Nestle has axed its range of low sugar chocolate Milkybar Wowsomes less than two years after it was launched because of ‘underwhelming’ demand.
Confectionery makers have recently come under huge pressure from the Government, Public Health England, and consumers to help cut obesity rates.
The Swiss food giant released its Milkybar Wowsomes in 2018, which was reportedly the first product at the time to create sugar with a more porous structure.
Using a technique inspired by candy floss, ‘hollow’ sugar helped to reduce sugar levels in Milkybars by almost one-third, Nestle said.
A technique inspired by candy floss is behind the launch of Milkybar Wowsomes (pictured), the first chocolate of its kind worldwide (stock)
WAR ON SUGAR: how the STATE takes the fight against OBESITY to HUGE COMPANIES
The Sugar Tax punishes huge multinational corporations that manufacture products with high sugar quantities (stock)
The Soft Drinks Industry Levy, also known as the Sugar Tax, came into force in April 2018 following public pressure to tackle obesity.
The tax on soft drinks had resulted in over half of manufacturers reducing the sugar content of drinks since March 2016 – the equivalent of 45,000,000kg of sugar every year.
This money will go towards doubling the Primary Sports Premium, the creation of a Healthy Pupils Capital Fund to help schools upgrade their sports facilities, and give children access to top quality PE equipment.
The levy will also give a funding boost for healthy school breakfast clubs.
Since the levy was announced two years ago, the expected amount of revenue has gone down from £520m in Year 1 to £240million.
Some industry experts had seen the discovery as a breakthrough that would help Nestle take a leading position in a growing market for low-sugar products.
Last year, Mars Wrigley UK brought out reduced-sugar Mars and Snickers, while Mondelez followed suit with low-sugar Cadbury Dairy Milk.
But now Nestle has been forced to axe the Milkybar Wowsomes, and instead focus on ‘working on some new and exciting products’.
A Nestle spokesperson told MailOnline: ‘[Milkybar] Wowsomes did not meet consumer expectations in terms of price point and taste.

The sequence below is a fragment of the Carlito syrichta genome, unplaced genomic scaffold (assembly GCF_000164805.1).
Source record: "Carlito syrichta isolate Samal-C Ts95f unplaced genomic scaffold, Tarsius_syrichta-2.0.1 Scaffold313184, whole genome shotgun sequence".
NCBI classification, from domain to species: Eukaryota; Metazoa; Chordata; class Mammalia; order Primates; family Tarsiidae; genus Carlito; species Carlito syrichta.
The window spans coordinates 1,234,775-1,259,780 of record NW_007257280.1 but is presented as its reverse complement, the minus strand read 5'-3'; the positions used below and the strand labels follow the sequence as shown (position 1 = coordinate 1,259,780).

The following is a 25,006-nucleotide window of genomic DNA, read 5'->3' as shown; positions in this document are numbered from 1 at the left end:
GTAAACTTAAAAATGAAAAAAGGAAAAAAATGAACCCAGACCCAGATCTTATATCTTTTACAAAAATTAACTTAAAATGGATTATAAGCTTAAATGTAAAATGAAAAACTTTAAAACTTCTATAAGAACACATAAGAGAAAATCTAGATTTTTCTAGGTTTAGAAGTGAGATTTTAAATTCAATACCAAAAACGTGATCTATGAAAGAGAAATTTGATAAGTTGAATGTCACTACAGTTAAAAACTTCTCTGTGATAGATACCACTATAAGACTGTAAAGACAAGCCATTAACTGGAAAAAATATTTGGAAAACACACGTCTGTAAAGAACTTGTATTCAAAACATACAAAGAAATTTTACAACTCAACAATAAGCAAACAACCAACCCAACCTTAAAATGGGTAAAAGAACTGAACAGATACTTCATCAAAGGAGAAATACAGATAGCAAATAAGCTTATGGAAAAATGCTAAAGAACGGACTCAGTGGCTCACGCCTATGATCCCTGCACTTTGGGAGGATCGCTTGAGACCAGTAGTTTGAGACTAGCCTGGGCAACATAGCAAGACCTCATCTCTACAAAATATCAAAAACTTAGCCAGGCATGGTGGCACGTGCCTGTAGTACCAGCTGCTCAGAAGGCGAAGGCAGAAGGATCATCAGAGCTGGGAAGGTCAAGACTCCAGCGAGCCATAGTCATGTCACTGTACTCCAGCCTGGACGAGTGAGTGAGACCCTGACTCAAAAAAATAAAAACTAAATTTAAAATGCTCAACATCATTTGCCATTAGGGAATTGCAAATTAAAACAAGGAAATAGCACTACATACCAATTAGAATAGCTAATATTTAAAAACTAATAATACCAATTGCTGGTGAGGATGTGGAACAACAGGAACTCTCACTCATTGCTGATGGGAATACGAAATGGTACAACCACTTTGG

‘We have learned a lot from the launch of Wowsomes and we have developed an even higher performing, more versatile and affordable sugar reduction technology. We are now concentrating our efforts on a rapid rollout of this solution and the first launches are scheduled for mid-2020.’
They added: ‘Nestle is committed to reducing sugar in our food.
‘Since 2000, we have reduced the sugar content of our products by an average of about 34 percent. We do this through gradual sugar reduction in our products, offering versions containing significantly less sugar and replacing sugar with natural ingredients such as fibres, flour, dairy and cocoa powders, as well as with natural sweeteners and sweetness-enhancing flavours.
‘We also invest in innovative, patented technologies that enable us to reduce sugar content more significantly. We will continue to be at the forefront of this work.
‘While we are no longer making Milkybar Wowsomes, we are working on some new and exciting products for the future. Our latest 30 percent reduced sugar chocolate is the MORE range, which encompasses the Raspberry and Hazelnut KitKat Chunky and the Oats, Apple and Cinnamon Yorkie.’
Milkybar Wowsomes were brought out with fanfare two years ago, sold in multi-packs and bags, and containing no artificial sweeteners.
At the time, MailOnline reported Nestle’s claims that a single 18g bar had 6.6g of sugar and a calorie count of 95 – down by 30 percent.
It had come under pressure from doctors, the Government, and Public Health England to cut sugar levels to help combat obesity.
Milkybar Wowsomes (pictured) were brought out with fanfare two years ago, sold in multi-packs and bags, and containing no artificial sweeteners (stock)
Wowsomes are a new take on the Milkybar (pictured) which launched 81 years ago (stock)
Jas Scott de Martinville, the head of Nestle’s global research and development, said: ‘It has been a real challenge for us to get to this stage. To create a confectionery product in just 12 months which has 30 percent less sugar than similar chocolate products and contains no artificial sweeteners is extraordinary.
‘A new product like Milkybar Wowsomes introduces greater choice and allows parents to treat their children with chocolate that tastes great but has less sugar.’
Stefano Agostini, chief executive for the UK and Ireland, had said: ‘A new product like Milkybar Wowsomes introduces greater choice and allows parents to treat their children with chocolate that tastes great but has less sugar.
‘We are demonstrating how we can, and will, contribute to a healthier future and that we take our public health responsibilities very seriously.’
Attempts to cut obesity rates have seen Unilever this week promise to stop marketing its products to children. The maker of Twister ice cream and Popsicle ice lollies said it would limit the use of cartoon characters in its advertising.
Jack Winkler, emeritus professor of nutrition policy at London Metropolitan Univserity, told The Grocer magazine how the ‘big three’ [Cadbury, Mars, Nestle] are ‘frightened that any new variants with no or low sugar might affect’ their brands.